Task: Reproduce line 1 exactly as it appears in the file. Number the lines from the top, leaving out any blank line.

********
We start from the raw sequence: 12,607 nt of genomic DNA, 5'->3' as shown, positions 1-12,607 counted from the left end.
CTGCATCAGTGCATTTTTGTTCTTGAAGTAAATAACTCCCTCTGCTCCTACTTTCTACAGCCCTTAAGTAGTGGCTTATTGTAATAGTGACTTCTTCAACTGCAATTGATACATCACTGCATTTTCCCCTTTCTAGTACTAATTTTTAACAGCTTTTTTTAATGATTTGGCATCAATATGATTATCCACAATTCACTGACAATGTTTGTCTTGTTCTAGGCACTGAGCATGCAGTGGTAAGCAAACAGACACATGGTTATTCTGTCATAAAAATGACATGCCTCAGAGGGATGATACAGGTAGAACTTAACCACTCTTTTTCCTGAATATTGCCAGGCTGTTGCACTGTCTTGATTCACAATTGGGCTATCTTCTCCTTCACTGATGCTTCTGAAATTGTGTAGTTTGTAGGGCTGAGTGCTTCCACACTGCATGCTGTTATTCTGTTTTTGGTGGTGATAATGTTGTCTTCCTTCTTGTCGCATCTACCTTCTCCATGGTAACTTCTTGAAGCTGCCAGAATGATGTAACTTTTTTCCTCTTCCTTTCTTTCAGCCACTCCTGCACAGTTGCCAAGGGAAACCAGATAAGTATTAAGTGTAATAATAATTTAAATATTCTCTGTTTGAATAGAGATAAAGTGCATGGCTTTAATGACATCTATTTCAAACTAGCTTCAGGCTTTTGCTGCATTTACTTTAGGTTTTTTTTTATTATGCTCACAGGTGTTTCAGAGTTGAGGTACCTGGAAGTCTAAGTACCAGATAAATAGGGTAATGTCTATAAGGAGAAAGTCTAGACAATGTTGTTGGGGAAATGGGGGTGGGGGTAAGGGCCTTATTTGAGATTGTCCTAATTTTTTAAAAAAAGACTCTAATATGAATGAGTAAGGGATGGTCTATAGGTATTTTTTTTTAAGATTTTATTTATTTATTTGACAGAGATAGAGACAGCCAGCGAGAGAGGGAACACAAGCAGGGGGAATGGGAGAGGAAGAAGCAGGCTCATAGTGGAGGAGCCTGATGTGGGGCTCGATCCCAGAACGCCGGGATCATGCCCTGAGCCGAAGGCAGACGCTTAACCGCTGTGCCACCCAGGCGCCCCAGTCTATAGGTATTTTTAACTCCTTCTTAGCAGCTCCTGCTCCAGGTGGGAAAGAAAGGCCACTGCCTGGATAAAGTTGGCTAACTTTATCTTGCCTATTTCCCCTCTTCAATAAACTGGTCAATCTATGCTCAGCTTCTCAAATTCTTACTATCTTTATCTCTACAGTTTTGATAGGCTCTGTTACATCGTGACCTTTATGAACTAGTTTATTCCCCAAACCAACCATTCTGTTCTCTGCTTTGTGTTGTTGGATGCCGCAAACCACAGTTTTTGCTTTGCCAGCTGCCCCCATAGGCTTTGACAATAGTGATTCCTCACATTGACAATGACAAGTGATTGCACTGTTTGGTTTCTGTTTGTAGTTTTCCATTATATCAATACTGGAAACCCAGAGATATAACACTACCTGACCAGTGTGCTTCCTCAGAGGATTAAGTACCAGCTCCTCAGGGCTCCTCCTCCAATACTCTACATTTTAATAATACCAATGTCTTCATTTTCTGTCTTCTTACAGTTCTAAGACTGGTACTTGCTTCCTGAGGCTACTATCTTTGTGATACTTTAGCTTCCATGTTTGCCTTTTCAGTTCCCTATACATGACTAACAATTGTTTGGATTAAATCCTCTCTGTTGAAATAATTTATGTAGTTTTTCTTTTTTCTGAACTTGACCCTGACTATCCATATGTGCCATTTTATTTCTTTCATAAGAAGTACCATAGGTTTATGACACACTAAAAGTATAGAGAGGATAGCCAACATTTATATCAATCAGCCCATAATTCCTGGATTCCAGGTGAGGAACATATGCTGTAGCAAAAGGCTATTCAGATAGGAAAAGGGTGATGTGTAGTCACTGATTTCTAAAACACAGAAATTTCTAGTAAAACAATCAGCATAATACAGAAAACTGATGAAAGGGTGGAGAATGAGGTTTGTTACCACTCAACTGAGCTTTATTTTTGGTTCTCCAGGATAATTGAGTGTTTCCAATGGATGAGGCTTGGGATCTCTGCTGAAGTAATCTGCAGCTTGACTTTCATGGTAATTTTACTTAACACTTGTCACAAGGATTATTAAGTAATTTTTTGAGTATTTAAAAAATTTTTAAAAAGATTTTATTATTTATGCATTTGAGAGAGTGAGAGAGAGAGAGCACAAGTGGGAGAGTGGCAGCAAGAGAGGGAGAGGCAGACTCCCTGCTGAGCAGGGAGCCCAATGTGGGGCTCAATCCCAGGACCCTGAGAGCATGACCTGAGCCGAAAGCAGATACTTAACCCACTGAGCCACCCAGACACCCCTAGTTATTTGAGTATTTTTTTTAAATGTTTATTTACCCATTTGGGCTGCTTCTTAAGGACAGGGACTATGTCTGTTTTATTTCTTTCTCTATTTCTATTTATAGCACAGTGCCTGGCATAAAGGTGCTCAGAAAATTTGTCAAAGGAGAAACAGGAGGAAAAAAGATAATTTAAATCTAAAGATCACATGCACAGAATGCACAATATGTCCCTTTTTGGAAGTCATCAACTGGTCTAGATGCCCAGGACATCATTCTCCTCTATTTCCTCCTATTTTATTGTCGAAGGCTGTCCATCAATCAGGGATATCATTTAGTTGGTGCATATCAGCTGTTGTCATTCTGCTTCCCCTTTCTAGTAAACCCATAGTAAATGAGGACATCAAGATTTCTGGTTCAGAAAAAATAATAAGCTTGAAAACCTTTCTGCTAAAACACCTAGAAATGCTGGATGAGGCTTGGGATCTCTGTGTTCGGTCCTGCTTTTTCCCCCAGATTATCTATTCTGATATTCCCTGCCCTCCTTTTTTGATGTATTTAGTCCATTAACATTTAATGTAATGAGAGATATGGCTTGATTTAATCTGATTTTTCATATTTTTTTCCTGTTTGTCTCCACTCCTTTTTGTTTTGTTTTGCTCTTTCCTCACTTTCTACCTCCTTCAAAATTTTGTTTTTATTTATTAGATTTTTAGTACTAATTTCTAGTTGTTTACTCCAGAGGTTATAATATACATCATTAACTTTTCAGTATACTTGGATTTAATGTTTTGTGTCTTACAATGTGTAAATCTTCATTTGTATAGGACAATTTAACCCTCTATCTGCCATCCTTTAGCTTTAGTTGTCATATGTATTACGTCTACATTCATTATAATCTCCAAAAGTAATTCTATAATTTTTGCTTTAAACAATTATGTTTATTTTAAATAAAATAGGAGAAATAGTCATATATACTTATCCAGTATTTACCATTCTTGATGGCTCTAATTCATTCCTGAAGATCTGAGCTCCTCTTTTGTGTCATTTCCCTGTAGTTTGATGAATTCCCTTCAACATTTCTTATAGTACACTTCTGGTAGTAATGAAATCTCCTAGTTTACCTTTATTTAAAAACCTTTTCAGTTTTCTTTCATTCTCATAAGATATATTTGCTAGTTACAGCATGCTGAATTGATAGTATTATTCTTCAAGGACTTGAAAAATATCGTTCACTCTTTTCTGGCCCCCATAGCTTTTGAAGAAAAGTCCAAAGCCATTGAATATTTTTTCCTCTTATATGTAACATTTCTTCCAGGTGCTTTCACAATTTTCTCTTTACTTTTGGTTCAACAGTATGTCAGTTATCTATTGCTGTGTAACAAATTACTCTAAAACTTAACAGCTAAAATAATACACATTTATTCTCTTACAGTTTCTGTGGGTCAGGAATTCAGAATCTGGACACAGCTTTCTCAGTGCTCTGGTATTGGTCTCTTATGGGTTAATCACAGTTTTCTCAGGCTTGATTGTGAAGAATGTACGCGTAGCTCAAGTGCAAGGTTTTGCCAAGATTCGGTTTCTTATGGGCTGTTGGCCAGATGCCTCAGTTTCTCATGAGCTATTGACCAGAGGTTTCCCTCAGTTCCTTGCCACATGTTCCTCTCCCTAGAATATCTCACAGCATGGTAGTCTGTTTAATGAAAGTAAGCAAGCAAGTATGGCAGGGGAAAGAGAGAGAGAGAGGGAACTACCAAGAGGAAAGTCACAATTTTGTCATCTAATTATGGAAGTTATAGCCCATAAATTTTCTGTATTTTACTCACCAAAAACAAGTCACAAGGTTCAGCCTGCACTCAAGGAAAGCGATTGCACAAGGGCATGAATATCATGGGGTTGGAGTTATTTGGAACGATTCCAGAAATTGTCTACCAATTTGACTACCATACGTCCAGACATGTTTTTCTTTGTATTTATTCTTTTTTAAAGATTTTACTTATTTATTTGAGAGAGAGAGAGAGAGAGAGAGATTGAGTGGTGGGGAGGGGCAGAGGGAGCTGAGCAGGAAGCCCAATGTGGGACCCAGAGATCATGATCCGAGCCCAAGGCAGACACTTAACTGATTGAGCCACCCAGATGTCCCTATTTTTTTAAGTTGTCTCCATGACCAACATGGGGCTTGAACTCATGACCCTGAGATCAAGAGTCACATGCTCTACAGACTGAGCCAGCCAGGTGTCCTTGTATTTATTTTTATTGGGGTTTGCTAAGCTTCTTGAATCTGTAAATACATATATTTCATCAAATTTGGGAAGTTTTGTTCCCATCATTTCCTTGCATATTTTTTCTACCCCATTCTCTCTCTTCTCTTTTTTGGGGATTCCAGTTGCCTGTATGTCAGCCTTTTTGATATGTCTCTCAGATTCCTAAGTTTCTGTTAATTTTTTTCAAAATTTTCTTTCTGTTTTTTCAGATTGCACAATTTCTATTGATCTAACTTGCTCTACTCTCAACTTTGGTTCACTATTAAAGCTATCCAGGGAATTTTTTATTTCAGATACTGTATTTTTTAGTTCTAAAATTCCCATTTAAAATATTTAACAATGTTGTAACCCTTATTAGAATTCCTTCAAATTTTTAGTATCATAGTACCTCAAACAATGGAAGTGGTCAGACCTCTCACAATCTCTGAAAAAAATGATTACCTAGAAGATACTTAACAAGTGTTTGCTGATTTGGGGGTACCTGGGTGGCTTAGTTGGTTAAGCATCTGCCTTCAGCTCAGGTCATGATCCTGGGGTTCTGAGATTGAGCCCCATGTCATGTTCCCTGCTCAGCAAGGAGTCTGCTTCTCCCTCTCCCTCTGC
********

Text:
We start from the raw sequence: 12,607 nt of genomic DNA, 5'->3' as shown, positions 1-12,607 counted from the left end.